(from pp. 205-207 of my Philosophical Mysticism in Plato, Hegel, and the Present [Bloomsbury Academic, 2019])
Chapter 9. Ordinary and Extraordinary Experiences of God
This is the grass that grows wherever the land is and the water is,
This is the common air that bathes the globe.
This is the breath of laws and songs and behaviour,
This is the tasteless water of souls …. this is the true sustenance.
Walt Whitman, Leaves of Grass, “Song of Myself,” sec. 17
I’ve shown how Plato lays the foundation for the sort of philosophy that, in Hegel and other modern thinkers, resolves perennial issues about “inner” and “outer,” mind and body, freedom and nature, ethics and rational self-government, value and fact, and religion and science. I hope I’ve made their invaluable work more accessible than it may have been previously.
In this final chapter, I want to say some more about how Plato and the others interpret, in particular, what we call “religious experience.” And thus to contribute something to the discussion that William James set in motion with his rich lectures on The Varieties of Religious Experience (1902).
—Our Everyday Experiences of God—
I’ve been suggesting that our discoveries of inner freedom are experiences of God. For through freedom, love, and forgiveness, we and the world become more self-determining, more ourselves, and thus more fully real; and this fuller reality is God.
The dramatic experiences of liberation that we occasionally have can help us to recognize and appreciate the many smaller experiences of liberation that we have practically every day. And thus to realize that we experience God practically every day, though we may not realize that God is what we’re experiencing. This is what the poets of love, from Rumi through Wordsworth, Whitman, and Mary Oliver, have been trying to help us to realize. When Whitman writes of the “common air that bathes the globe” and that provides “the true sustenance” for souls, he’s evoking the experience, which we have practically every day, of God as freedom and love.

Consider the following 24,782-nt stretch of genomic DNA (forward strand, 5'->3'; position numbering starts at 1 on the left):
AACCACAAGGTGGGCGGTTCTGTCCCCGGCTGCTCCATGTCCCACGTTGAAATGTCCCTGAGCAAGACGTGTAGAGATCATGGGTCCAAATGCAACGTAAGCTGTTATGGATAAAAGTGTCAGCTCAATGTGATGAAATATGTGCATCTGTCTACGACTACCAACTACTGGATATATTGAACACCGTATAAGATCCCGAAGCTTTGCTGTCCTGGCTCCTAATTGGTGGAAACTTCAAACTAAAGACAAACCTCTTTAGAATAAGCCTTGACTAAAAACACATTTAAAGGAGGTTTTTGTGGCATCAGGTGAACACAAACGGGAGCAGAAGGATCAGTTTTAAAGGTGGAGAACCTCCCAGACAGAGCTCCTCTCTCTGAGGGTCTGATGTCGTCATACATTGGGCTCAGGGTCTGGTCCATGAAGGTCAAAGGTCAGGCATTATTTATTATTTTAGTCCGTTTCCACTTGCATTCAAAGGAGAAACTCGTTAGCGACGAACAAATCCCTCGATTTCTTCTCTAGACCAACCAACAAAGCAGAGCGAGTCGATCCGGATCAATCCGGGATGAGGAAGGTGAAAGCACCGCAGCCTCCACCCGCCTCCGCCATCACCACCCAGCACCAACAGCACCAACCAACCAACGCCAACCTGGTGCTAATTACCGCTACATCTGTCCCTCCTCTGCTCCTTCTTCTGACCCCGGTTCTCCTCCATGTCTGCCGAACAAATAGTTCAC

This is why, in my comments about “mysticism,” I haven’t focused on any of the supposedly definitive singular experiences that various mystical traditions describe or allude to. I have focused instead on the more familiar multiple experiences of inner freedom, free inquiry, forgiveness, and love. With the help of teachers like Plato, Hegel, and the mystical poets, experiences of this kind can lead to the kind of understanding of mysticism that I have been advocating in this book. What’s more, however, they seem to me to be more definitive, more conclusive, than the extraordinary experiences that we hear about.
I’ve explained why I think it makes sense to call experiences of liberation and love, experiences of God. They constitute something that’s more self-determining and in that sense more fully real than our merely “mechanical” responses to the external world. But if inner freedom, forgiveness, open-minded thought, and love are what God is, we experience God whenever we experience them.[i] Some of us less often and some of us more often, we all have these experiences, which give us direct access to God.[ii]
Extraordinary “mystical experiences” may well be absolutely conclusive for the people who experience them. But it’s always open to bystanders to ask why they should be convinced by an experience that they themselves haven’t had. Indeed, the person who has had the experience might still wonder, when she’s no longer immediately “in its grip,” what exactly she is justified in concluding on the basis of the experience.
By contrast, the common experiences of inner freedom, forgiveness, and so forth don’t convince us by sheer power, and they don’t go away and stay away for long periods, as extraordinary experiences tend to do. Instead, the common experiences convince us by presenting something that we can see is always available to us, whenever we open our minds and hearts. That’s why I call these common experiences more definitive than the extraordinary ones.
It‘s certainly true that most of us don’t realize that these common experiences give us access to God. Western cultures tend to dismiss the idea that ordinary people can experience God. We’re told either that there is no God, or that God is a separate being whom most people can know only through faith, and not through personal experience.